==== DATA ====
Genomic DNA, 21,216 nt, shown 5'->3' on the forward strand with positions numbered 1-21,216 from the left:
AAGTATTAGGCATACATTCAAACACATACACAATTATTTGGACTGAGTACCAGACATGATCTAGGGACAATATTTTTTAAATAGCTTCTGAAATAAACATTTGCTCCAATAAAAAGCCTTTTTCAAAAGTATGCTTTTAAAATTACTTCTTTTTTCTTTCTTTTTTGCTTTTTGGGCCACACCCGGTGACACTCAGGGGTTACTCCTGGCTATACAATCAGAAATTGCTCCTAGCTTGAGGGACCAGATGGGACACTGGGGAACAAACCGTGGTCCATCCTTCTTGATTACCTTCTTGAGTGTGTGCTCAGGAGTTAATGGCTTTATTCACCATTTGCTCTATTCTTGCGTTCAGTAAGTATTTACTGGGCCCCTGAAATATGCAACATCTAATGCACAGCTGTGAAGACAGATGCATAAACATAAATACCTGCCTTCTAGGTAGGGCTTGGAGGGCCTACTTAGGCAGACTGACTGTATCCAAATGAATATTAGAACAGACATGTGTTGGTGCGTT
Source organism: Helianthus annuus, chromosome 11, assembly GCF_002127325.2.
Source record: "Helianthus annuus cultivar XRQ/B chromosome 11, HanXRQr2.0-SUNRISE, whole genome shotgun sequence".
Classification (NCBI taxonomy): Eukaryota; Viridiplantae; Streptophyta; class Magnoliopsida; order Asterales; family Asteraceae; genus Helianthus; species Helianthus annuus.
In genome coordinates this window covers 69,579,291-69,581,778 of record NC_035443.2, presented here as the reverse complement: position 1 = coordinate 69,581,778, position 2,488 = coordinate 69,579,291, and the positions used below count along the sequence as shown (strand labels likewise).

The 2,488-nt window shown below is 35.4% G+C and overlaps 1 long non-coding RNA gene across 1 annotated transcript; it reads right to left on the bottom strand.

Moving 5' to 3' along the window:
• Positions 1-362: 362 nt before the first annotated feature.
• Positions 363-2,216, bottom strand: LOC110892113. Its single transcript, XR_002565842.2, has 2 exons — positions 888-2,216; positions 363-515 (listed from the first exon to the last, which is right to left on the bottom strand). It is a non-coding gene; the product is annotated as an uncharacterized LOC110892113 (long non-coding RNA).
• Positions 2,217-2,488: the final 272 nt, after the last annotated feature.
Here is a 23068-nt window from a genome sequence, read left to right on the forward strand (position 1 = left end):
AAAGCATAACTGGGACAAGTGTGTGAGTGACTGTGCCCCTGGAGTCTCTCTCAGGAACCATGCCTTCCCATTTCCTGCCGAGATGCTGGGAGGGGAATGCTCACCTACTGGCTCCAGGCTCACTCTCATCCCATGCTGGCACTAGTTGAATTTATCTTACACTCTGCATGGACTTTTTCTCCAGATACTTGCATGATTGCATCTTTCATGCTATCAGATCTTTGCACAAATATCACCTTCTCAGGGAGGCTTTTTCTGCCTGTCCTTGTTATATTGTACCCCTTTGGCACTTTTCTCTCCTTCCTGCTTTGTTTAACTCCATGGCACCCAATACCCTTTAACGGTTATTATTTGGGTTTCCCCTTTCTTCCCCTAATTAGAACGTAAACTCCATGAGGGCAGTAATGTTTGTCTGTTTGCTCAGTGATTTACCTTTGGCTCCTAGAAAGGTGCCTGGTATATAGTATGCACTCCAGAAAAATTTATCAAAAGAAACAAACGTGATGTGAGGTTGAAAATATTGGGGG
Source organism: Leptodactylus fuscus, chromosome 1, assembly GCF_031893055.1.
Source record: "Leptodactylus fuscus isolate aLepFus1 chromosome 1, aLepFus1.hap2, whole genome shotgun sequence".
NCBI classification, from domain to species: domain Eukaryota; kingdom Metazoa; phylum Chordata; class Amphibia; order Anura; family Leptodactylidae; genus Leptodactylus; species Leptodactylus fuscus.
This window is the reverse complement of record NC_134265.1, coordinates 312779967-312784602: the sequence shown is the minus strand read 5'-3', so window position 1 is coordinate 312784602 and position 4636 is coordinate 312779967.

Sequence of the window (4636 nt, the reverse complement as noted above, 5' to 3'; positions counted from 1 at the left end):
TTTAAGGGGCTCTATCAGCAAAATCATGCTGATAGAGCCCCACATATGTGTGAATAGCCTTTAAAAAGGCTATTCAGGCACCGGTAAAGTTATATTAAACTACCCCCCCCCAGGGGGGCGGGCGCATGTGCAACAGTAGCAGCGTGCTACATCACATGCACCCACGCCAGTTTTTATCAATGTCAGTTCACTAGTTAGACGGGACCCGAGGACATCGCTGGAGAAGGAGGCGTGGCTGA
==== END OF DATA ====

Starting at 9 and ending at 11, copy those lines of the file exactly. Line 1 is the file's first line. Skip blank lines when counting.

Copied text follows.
• Positions 1-362: 362 nt before the first annotated feature.
• Positions 363-2,216, bottom strand: LOC110892113. Its single transcript, XR_002565842.2, has 2 exons — positions 888-2,216; positions 363-515 (listed from the first exon to the last, which is right to left on the bottom strand). It is a non-coding gene; the product is annotated as an uncharacterized LOC110892113 (long non-coding RNA).
• Positions 2,217-2,488: the final 272 nt, after the last annotated feature.